Opinion DC Comment 05 Dec 2016 A loose cannon

A loose cannon

Published Dec 5, 2016, 12:35 am IST
Updated Dec 5, 2016, 6:43 am IST
US President-elect Donald Trump. (Photo: AFP)
 US President-elect Donald Trump. (Photo: AFP)

These are early days yet and weeks left before Donald Trump is sworn in as America’s 45th President on January 20. But prejudging the President-elect is a game the world is forced to play, and the belief that it has to tackle his unconventional, even maverick, views is almost universal. The billionaire’s pronouncements are such that he threatens to upend years of conventional wisdom, even on settled global issues. One of Mr Trump’s most controversial acts so far was to speak to Taiwan’s President Tsai Ing-wen, that’s almost like a bull running amok in a china shop. Beijing is upset with the call, that it fears threatens the very fabric of a “One China” policy followed for so long. In public, Beijing called it a “petty” transgression, perhaps hoping it was a mistake by Mr Trump, not the signal of a policy shift. But it’s a taste of the way Mr Trump could function.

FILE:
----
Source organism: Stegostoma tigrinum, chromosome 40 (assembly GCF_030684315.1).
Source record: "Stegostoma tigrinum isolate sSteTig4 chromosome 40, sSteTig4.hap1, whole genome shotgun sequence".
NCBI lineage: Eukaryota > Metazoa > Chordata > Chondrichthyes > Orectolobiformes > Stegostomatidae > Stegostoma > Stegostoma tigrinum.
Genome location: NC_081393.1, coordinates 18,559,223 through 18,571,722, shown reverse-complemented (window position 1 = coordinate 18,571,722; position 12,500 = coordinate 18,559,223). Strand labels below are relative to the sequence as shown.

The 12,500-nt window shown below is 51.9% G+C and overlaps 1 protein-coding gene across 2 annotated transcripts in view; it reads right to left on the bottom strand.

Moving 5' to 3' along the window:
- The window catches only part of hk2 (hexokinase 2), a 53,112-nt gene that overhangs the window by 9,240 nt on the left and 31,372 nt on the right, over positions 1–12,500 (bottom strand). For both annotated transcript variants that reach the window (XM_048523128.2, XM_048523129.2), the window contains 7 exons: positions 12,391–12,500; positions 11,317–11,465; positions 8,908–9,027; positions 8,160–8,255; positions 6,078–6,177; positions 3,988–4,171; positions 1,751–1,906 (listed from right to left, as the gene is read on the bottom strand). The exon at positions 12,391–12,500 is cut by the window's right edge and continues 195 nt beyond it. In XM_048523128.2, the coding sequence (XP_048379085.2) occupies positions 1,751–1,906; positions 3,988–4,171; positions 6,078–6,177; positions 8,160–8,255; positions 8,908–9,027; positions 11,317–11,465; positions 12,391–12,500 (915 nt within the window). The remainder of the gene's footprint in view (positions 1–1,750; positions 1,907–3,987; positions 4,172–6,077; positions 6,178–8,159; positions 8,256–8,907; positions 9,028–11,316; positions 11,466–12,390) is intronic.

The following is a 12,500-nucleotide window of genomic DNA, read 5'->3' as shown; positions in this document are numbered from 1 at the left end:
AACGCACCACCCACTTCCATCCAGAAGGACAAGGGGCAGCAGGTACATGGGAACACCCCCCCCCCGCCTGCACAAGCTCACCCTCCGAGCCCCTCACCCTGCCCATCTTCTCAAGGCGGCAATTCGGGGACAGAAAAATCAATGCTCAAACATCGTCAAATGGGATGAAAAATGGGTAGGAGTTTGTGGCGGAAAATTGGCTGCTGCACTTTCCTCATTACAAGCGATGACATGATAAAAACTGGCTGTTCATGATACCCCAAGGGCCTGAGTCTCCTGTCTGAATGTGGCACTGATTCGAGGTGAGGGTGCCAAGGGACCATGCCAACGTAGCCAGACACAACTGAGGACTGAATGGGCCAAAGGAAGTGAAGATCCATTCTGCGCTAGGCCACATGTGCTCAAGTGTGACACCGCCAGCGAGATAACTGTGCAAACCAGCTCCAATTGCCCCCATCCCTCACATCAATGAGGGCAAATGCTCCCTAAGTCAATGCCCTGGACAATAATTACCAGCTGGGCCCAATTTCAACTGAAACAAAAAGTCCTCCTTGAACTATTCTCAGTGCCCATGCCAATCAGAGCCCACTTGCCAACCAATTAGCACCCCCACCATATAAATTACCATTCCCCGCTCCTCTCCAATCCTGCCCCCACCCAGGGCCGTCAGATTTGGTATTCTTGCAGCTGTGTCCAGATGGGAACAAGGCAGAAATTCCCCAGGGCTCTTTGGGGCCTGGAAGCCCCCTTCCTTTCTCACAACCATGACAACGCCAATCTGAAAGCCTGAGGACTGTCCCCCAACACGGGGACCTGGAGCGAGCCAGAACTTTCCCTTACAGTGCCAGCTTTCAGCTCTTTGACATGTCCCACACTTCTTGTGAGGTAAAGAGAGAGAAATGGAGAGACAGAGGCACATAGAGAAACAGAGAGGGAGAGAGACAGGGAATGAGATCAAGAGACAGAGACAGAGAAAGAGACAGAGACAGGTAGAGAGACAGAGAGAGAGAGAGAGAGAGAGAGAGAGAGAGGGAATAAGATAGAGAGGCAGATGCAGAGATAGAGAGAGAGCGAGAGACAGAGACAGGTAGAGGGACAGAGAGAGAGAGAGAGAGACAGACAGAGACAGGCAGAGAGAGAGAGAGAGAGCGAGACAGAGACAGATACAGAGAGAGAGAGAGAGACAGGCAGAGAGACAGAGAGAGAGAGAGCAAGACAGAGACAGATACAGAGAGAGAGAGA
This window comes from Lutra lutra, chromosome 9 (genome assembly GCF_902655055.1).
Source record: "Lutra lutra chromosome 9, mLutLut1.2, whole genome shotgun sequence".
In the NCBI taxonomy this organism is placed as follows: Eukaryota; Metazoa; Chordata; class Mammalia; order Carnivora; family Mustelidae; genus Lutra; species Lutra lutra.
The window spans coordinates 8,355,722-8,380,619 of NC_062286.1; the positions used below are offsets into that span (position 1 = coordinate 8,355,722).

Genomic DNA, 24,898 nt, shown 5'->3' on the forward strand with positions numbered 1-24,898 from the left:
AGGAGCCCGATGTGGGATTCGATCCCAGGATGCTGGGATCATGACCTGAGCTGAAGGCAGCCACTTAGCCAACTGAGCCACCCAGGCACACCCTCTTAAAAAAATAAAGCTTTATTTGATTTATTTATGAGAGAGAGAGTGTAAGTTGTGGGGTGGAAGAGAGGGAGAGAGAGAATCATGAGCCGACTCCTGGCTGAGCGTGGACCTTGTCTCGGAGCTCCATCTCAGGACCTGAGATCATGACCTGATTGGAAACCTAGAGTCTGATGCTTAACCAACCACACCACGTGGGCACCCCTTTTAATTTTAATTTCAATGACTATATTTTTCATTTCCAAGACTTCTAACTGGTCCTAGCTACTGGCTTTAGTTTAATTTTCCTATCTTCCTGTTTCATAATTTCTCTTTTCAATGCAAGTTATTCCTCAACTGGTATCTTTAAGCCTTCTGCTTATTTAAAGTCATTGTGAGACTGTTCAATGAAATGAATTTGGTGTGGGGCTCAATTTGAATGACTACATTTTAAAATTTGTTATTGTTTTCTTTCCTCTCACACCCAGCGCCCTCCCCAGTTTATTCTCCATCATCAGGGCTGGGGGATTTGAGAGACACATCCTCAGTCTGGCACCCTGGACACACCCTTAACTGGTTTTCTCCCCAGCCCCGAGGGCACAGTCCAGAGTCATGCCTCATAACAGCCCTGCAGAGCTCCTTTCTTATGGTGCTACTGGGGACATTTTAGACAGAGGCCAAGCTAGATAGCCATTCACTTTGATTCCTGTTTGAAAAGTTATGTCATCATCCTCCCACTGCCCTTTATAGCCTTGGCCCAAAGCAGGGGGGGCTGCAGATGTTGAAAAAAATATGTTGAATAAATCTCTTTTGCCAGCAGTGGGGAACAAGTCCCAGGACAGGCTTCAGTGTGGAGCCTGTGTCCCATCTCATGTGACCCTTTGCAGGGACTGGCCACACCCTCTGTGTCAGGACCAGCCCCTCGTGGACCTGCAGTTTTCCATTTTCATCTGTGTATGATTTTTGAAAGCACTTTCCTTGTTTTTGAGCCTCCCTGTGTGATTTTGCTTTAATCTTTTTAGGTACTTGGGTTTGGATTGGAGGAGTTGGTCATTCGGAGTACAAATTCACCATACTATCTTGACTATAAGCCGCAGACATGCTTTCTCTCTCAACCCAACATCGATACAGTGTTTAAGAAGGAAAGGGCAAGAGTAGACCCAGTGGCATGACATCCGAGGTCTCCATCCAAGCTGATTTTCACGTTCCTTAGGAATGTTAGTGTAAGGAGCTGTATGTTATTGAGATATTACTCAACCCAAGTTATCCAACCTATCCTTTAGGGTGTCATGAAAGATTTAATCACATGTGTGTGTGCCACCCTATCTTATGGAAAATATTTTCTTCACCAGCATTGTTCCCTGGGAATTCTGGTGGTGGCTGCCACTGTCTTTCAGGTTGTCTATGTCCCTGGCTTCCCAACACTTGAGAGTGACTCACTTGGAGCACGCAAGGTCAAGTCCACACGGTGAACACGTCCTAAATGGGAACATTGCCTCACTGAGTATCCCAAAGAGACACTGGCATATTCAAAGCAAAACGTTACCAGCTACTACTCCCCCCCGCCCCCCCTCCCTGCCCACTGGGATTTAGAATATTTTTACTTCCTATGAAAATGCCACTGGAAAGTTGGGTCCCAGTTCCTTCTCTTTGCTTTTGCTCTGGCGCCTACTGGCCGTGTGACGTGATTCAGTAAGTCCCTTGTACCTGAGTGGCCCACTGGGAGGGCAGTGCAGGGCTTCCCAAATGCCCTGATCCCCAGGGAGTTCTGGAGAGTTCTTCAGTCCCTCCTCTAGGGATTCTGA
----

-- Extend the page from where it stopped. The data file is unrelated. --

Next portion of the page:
No US President has spoken in public to the Republic of China’s President since 1979. Mr Trump also referred to Ms Tsai as “President of Taiwan” on Twitter, that lends greater uncertainty to tenuous ties that revolved around not hurting China while keeping Taiwan armed, a delicate balancing act by the US that kept the peace in the Taiwan Straits for the past 37 years. While the call from Taiwan may have been the work of one of his many advisers, we only hope Mr Trump, as President, will act differently, as the uncertainty he has raised on issues like Taiwan and even India-Pakistan is causing unease in world capitals.



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